Required for Completion
In addition to a 3-4S LiPo Battery and charger, you will need a 4-5 Channel transmitter and receiver. I will be using my Hitec Aurora 9X transmitter and a Hitec Minima 6E receiver. This will allow me to separate the ailerons to individual channels for easy setup. The End Port connection on the Minima 6E will make installation and connecting the servo wires really easy!
Before we begin assembly, I want to add one more item of interest. A padded building/assembly stand was of great help while assembling the FunRacer, and the Robart Super Stand II is a great choice. Sure, you can get by without the Super Stand II, but why would you want to?
Because the FunRacer is pretty much ready to fly right out of the box, I removed the propeller and spinner during the assembly process. These nylon, thin, electric props can be as sharp as a knife, and all it takes is a second of not paying attention to get hurt. Propellers off save fingers!
I pulled the aileron servo wires out of the hole in the wing, and pushed them through the hole in the fuselage to start the assembly process.
Setting the wing in place on the fuselage was easy with the fuselage inverted in the Super Stand II. A pair of nylon wing bolts secured the wing to the fuse.
Though not mentioned in the manual, I decided to remove the orange paint in the horizontal stabilizer mount to promote better glue adhesion. After sanding the paint off, I used a rag and denatured alcohol to make sure the mount was clean.
The stabilizer was slid into position and checked for alignment. When it was properly located, I lightly traced an outline onto the stab with a pencil. Like the mount, I removed the orange paint from the stabilizer.
The manual calls for Zacki CA, but I used ZAP-A-GAP Medium CA+ and ZIP Kicker instead. The ZAP CA did a fine job of gluing the Stabilizer in place, and the joint felt very solid once the CA had cured.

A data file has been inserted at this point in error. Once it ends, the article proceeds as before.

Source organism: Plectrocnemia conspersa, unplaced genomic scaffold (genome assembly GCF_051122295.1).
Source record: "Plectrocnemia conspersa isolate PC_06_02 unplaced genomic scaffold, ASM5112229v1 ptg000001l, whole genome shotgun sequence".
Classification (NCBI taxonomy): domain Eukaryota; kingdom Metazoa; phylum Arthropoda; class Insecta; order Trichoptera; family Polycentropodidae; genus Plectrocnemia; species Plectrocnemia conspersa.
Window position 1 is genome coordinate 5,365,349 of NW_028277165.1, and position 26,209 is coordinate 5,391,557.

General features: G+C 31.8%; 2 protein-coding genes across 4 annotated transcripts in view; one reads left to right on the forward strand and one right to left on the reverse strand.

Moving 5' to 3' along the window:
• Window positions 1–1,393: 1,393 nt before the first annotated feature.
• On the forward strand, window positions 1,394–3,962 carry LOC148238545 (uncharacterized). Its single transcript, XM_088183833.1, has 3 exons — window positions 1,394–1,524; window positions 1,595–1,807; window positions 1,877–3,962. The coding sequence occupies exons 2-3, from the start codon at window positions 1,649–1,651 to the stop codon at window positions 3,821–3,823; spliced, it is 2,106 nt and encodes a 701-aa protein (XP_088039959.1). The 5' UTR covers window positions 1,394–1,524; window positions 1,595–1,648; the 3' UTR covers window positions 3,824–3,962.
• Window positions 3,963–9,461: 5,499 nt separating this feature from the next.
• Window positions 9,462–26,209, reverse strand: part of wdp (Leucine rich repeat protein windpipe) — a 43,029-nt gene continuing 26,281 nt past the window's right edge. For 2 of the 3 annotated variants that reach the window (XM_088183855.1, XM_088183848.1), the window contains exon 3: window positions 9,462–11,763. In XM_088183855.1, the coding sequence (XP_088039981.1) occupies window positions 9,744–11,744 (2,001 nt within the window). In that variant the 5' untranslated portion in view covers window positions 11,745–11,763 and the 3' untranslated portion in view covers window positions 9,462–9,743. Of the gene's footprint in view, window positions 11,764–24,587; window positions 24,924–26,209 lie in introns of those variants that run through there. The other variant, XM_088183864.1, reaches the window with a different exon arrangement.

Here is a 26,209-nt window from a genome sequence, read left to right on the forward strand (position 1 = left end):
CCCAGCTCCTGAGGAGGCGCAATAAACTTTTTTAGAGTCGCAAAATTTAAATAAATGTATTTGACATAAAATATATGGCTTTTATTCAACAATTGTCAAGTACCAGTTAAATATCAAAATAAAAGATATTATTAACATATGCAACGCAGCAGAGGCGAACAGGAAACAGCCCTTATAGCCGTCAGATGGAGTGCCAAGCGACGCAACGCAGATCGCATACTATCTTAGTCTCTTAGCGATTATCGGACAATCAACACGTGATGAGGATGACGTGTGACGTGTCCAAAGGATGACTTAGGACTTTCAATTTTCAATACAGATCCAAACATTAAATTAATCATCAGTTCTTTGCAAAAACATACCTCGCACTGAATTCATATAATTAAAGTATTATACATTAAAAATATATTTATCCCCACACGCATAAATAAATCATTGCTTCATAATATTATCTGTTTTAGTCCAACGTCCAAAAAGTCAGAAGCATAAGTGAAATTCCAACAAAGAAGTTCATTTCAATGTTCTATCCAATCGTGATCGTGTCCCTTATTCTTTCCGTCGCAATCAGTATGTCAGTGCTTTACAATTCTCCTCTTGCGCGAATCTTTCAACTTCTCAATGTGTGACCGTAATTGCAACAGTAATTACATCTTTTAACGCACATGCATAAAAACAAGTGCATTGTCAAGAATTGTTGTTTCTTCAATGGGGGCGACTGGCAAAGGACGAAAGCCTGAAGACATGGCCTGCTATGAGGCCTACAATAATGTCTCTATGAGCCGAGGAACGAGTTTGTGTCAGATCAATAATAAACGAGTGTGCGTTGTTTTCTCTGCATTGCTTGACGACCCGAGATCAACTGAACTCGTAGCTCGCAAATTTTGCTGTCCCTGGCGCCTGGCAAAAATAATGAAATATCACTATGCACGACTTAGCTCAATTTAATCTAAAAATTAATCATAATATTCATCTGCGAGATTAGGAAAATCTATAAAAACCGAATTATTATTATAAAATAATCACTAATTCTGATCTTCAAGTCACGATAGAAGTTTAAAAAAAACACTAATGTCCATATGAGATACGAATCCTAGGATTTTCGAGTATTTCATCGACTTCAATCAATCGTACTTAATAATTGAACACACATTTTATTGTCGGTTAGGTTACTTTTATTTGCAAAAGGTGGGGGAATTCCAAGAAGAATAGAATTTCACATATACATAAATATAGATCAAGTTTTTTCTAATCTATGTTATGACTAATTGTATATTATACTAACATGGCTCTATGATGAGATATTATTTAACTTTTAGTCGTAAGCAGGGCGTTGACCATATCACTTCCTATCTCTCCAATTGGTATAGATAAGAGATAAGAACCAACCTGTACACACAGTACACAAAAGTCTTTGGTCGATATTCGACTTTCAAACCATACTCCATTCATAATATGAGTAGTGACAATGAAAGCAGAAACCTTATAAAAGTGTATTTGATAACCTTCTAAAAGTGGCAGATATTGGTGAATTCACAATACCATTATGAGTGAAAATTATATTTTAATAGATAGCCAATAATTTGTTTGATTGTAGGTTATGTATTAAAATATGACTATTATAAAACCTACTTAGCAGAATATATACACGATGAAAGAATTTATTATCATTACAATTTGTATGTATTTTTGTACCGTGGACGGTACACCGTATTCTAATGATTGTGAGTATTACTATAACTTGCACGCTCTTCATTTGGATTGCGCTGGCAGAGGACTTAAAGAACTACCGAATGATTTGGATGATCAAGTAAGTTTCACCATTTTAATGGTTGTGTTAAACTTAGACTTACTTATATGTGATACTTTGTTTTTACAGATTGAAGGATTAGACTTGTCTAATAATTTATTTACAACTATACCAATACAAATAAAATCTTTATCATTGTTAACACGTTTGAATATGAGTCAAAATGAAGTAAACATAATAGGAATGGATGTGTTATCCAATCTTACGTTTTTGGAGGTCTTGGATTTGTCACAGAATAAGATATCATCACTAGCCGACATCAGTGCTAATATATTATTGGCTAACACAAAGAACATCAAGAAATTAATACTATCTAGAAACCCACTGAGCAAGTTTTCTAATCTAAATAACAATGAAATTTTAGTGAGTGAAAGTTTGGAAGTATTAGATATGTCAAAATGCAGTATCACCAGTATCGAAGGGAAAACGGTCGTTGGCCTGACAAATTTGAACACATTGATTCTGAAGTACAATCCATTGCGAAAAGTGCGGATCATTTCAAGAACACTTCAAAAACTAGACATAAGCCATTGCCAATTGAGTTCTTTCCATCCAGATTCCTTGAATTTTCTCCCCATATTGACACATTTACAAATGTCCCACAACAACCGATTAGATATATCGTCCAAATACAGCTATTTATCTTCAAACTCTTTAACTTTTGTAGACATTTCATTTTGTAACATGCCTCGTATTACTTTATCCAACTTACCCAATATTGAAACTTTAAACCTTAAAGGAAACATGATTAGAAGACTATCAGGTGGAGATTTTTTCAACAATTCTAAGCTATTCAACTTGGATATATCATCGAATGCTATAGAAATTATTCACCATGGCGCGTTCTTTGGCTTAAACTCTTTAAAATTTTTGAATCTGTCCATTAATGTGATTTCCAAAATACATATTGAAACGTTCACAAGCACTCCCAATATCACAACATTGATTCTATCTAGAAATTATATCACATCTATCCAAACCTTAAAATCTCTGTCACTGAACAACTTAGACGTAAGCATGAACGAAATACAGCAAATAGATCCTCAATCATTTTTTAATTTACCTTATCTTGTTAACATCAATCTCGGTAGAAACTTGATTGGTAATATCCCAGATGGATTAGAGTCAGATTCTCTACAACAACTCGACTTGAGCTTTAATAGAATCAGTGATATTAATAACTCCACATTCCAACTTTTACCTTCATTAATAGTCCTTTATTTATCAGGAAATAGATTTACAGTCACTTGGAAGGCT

I installed the elevator pushrod after centering the servo and control surface. A drop of ZAP Z-42 Blue Thread Locker was applied to the set screw before it was tightened against the pushrod. The thread locker was also applied to the set screw on the rudder.
The rudder plug was glued in place using ZAP-A-GAP Medium CA+ and ZIP Kicker, and the Hitec Minima 6E receiver was secured to the inside of the fuselage using the included adhesive-backed hook’n’loop tape.
Because the Hitec Minima 6E has dual antennas, They need to be mounted at 90° angles to one another. An antenna channel is molded into the inside of the fuselage for one of the antennas, but the other one needed a little help. I decided to run the antenna out the bottom of the wing, cut a shallow groove in the bottom of the wing, and tape the second antenna in the groove. Not only does this keep the antennas at the proper angles, it keeps them both protected.
After a brief run-up of the motor, servo and control surface deflection check, the propeller and spinner were reinstalled. The FunRacer was nearly ready to fly!
There’s a set of ‘racing number’ decals included as well. I decided to add them, as they looked pretty cool! The decals applied easily, and really added to the racing look of the airframe! A quick check of the Center of Gravity (located at 18 mm behind the forward panel line molded into the top side of the wing) showed that there is ample room in the fuse for 3S and 4S batteries alike! For initial testing, I think we’ll stick to the recommended 3S liPo. With that, the FunRacer was ready to fly – Now, if I can just melt the snow and find that darn flying field!!!
Part One Wrap Up
I really like the Multiplex FunRacer so far. It looks great, assembled really easily, and comes with a host of great, pre-installed parts! Flying the FunRacer on 3S LiPo batteries makes it affordable to buy batteries as well. Most of us that fly electrics already have several 3S pack in our collection, meaning no additional batteries need to be purchased! A simple 5 channel transmitter and receiver round out the requirements, making it an affordable airplane – especially when it’s priced at less that $200 dollars! I’m excited to get this out and go flying – it looks like it’ll be a lot of fun!
Ands always, from my shop to yours – Happy Landings! – GB
ZAP Glues: www.franktiano.com